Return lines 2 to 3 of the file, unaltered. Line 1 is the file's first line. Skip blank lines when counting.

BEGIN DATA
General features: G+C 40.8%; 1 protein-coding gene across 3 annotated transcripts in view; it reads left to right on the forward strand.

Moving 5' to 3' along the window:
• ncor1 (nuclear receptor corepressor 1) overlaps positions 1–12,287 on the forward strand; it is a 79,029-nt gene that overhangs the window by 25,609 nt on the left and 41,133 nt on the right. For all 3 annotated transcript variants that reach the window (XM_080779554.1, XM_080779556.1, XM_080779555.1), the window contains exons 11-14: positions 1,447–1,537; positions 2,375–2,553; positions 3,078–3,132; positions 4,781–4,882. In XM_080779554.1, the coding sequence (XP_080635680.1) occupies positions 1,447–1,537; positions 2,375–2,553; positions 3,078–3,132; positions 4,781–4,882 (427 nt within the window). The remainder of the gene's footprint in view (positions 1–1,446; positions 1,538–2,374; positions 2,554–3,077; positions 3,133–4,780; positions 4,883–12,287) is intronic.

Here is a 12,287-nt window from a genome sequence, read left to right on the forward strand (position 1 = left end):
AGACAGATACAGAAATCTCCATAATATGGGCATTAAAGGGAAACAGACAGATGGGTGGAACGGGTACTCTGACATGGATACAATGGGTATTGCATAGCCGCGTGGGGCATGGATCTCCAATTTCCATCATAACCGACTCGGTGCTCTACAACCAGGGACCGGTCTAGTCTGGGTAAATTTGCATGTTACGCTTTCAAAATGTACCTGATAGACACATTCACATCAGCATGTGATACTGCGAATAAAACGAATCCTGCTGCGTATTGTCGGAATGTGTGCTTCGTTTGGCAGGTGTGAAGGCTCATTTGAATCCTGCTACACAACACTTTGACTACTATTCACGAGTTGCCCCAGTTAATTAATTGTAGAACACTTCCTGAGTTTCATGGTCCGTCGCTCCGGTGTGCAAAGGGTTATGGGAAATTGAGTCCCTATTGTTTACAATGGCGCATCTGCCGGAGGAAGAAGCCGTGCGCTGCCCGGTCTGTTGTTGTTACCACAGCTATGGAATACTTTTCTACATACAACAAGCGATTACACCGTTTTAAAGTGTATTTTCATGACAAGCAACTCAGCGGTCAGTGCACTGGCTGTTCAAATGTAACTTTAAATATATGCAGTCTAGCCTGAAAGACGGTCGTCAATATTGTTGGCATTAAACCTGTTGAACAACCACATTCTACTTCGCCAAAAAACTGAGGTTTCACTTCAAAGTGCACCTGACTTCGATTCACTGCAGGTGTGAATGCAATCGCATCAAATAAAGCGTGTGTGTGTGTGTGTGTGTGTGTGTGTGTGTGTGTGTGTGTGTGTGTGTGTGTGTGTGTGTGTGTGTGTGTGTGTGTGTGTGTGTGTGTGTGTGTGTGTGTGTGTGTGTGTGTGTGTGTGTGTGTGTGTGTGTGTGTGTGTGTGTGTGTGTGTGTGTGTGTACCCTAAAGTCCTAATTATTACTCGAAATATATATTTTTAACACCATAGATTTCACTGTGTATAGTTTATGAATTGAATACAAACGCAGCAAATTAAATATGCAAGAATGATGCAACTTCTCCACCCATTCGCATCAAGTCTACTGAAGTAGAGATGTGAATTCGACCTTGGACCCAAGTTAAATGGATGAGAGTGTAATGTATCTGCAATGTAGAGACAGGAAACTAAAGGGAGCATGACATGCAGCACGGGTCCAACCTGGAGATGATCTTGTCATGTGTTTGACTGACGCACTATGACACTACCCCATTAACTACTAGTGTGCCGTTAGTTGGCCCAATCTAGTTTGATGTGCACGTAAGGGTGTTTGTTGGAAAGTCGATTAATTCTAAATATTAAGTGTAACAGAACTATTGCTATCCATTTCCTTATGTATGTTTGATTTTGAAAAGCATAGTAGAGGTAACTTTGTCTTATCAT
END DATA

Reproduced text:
Moving 5' to 3' along the window:
• ncor1 (nuclear receptor corepressor 1) overlaps positions 1–12,287 on the forward strand; it is a 79,029-nt gene that overhangs the window by 25,609 nt on the left and 41,133 nt on the right. For all 3 annotated transcript variants that reach the window (XM_080779554.1, XM_080779556.1, XM_080779555.1), the window contains exons 11-14: positions 1,447–1,537; positions 2,375–2,553; positions 3,078–3,132; positions 4,781–4,882. In XM_080779554.1, the coding sequence (XP_080635680.1) occupies positions 1,447–1,537; positions 2,375–2,553; positions 3,078–3,132; positions 4,781–4,882 (427 nt within the window). The remainder of the gene's footprint in view (positions 1–1,446; positions 1,538–2,374; positions 2,554–3,077; positions 3,133–4,780; positions 4,883–12,287) is intronic.